A lawyer for the International Franchise Association is arguing before a federal appeals panel that Seattle's new $15 minimum wage law unfairly treats one class of small employer differently from others.
Paul Clement told a panel of the 9th U.S. Circuit Court of Appeals on Tuesday that the ordinance discriminates against franchises. It says small businesses have seven years to phase in the higher wage, but large companies and franchises must meet the $15 target by 2017 or 2018.
Clement says that's unconstitutional.
The association wants an injunction against the ordinance that went into effect April 1. A U.S. District Court judge rejected that.
Seattle's lawyers say the ordinance fairly requires businesses that can pay more to pay a higher wage sooner rather than later.
The appellate judges said they'll rule at a later date.
THIS IS A BREAKING NEWS UPDATE. Check back soon for further information. AP's earlier story is below.
A federal appeals court panel is scheduled to hear arguments Tuesday from lawyers for a franchise association who say they shouldn't have to meet the same deadline as large companies when it comes to implementing Seattle's $15 minimum wage law.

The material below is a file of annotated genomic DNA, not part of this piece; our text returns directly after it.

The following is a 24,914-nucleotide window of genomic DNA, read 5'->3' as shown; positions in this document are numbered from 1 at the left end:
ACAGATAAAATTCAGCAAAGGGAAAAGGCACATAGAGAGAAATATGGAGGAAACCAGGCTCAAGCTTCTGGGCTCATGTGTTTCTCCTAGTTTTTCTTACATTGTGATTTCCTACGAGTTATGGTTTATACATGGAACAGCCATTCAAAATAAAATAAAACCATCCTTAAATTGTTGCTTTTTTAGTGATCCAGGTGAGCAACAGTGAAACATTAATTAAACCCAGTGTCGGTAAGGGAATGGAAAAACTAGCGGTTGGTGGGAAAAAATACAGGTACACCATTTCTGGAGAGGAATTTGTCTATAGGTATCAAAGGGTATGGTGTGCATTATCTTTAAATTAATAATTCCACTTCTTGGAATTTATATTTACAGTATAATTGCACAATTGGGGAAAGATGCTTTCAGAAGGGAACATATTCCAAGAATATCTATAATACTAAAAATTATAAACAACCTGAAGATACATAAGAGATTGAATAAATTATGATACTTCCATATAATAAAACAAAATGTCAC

Last year, U.S. District Court Judge Richard Jones rejected claims by franchises of big national chains that the minimum wage law discriminates against them. Jones upheld Seattle's ordinance that gave small businesses seven years to implement the new law, but said large companies that employee more than 500 workers and franchises must meet the $15 per hour wage by 2017 or 2018.
The franchises appealed that order, arguing they should be treated like small businesses when it comes to phasing in the law.
A Seattle city attorney has argued that the order should remain in place. He says small franchises are part of large franchise networks and their workers should get the $15 minimum wage.
In an opening brief filed with the 9th U.S. Circuit Court of Appeals, lawyers for the franchise association said Seattle "singled out small franchise businesses for discriminatory treatment with a special -- and especially damaging -- rule: any franchise business, no matter how small, is deemed a 'large employer' if all the separately owned businesses operating under the franchisor's brand or trademark across the country collectively employ more than 500 employees."
They said the law is unconstitutional.
Kathy Lyons, owner of the franchise BrightStar Care of West Seattle, joined the franchise association in seeking an injunction against the ordinance. She said in a news release that the measure would have a negative impact on her company's clients, largely seniors and people with disabilities on fixed incomes.
"The decision will increase the costs of senior care to those who can't afford it," she said.
Seattle lawyers said franchise workers of big national chains like McDonalds have been actively seeking an increased minimum wage and claims by the franchises that paying that higher wage will cause them harm is "purely speculative."
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